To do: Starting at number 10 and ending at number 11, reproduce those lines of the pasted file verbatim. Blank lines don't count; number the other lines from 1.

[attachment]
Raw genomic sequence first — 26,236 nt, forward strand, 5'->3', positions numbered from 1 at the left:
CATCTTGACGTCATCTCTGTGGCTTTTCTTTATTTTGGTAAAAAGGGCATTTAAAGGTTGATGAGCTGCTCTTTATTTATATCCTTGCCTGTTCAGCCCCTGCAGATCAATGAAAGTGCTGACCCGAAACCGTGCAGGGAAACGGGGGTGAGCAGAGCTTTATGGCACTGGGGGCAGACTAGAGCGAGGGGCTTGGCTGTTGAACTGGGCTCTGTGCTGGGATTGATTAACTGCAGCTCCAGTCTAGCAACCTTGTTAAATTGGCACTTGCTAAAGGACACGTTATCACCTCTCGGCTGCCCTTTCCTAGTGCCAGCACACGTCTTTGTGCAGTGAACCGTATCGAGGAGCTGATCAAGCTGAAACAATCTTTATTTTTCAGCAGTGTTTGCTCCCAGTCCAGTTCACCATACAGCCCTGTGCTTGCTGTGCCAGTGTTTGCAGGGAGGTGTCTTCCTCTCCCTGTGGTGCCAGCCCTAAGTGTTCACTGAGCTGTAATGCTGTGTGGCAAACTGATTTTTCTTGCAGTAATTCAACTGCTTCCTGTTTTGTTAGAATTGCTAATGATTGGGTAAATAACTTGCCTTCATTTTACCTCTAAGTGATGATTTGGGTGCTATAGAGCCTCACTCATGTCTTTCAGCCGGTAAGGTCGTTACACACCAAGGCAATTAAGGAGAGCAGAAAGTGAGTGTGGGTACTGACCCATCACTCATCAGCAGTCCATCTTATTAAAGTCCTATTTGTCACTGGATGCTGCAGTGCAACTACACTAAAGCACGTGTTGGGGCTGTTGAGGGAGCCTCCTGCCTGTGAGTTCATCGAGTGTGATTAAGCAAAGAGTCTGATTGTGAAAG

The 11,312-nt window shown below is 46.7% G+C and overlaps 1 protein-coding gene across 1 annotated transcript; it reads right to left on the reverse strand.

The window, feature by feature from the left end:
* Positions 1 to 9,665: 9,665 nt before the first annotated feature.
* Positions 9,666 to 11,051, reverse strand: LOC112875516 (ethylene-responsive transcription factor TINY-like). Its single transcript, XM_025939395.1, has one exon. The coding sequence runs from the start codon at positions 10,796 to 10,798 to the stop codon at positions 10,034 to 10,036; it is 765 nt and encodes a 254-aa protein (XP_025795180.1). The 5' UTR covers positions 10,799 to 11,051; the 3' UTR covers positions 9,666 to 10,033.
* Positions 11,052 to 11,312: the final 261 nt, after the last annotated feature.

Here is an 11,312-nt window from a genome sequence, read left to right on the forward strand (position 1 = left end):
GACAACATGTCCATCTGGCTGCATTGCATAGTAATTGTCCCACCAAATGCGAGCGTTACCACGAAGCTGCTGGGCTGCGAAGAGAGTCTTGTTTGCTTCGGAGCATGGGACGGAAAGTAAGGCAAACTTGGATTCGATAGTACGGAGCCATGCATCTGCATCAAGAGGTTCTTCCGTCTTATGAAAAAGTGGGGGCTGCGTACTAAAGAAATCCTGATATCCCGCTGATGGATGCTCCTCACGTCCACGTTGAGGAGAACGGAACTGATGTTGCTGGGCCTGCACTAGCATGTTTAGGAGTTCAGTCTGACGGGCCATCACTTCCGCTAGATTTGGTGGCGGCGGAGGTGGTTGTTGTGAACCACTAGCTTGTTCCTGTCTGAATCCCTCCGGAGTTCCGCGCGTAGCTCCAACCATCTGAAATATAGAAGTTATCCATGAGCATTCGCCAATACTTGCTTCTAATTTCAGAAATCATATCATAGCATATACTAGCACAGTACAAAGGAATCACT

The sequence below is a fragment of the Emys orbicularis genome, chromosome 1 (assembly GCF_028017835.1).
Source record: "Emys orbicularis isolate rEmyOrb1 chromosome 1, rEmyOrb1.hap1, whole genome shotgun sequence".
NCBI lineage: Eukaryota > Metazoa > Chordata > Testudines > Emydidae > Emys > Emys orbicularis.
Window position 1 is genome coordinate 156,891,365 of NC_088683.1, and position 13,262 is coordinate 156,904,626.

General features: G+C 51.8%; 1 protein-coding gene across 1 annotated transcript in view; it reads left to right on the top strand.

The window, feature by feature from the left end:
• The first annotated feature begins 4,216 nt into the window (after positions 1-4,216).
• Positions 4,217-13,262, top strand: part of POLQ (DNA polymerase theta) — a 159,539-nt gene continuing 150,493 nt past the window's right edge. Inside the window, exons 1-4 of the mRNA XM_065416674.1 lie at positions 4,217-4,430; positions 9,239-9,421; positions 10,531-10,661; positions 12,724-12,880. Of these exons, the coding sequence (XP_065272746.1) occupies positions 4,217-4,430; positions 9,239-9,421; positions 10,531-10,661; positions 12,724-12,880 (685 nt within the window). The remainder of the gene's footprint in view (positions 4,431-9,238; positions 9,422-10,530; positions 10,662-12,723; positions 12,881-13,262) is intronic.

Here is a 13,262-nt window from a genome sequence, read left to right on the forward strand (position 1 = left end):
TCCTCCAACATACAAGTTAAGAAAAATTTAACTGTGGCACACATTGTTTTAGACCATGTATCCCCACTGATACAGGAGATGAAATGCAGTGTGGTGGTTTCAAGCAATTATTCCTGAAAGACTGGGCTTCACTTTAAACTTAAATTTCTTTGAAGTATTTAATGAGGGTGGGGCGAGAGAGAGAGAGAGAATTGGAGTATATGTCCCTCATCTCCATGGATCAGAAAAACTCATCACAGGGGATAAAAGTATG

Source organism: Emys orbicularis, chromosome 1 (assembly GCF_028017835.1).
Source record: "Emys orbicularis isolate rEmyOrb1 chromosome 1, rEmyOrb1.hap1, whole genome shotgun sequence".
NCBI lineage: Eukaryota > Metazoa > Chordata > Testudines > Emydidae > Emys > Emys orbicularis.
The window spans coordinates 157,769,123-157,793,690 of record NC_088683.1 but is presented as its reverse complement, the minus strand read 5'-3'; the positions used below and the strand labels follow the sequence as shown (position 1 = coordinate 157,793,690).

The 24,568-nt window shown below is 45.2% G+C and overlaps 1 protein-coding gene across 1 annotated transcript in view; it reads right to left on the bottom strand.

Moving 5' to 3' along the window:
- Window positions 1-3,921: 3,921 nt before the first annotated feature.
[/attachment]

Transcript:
The sequence below is a fragment of the Emys orbicularis genome, chromosome 1 (assembly GCF_028017835.1).
Source record: "Emys orbicularis isolate rEmyOrb1 chromosome 1, rEmyOrb1.hap1, whole genome shotgun sequence".